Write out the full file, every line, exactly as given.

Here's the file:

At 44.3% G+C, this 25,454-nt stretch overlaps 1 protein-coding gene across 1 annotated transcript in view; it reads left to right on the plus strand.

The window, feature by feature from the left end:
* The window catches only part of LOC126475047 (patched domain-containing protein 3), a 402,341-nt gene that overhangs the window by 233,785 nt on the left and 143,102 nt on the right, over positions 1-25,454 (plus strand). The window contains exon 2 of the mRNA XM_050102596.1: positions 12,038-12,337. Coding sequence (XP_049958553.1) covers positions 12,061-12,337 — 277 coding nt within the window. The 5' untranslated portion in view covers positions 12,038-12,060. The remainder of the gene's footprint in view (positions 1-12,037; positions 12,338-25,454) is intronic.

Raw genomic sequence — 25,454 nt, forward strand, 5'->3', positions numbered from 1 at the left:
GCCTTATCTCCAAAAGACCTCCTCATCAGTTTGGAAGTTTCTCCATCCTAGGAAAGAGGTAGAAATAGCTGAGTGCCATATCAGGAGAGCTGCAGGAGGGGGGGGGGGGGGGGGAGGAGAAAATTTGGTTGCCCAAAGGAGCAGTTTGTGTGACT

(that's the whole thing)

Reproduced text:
At 44.3% G+C, this 25,454-nt stretch overlaps 1 protein-coding gene across 1 annotated transcript in view; it reads left to right on the plus strand.

The window, feature by feature from the left end:
* The window catches only part of LOC126475047 (patched domain-containing protein 3), a 402,341-nt gene that overhangs the window by 233,785 nt on the left and 143,102 nt on the right, over positions 1-25,454 (plus strand). The window contains exon 2 of the mRNA XM_050102596.1: positions 12,038-12,337. Coding sequence (XP_049958553.1) covers positions 12,061-12,337 — 277 coding nt within the window. The 5' untranslated portion in view covers positions 12,038-12,060. The remainder of the gene's footprint in view (positions 1-12,037; positions 12,338-25,454) is intronic.

Raw genomic sequence — 25,454 nt, forward strand, 5'->3', positions numbered from 1 at the left:
GCCTTATCTCCAAAAGACCTCCTCATCAGTTTGGAAGTTTCTCCATCCTAGGAAAGAGGTAGAAATAGCTGAGTGCCATATCAGGAGAGCTGCAGGAGGGGGGGGGGGGGGGGGAGGAGAAAATTTGGTTGCCCAAAGGAGCAGTTTGTGTGACT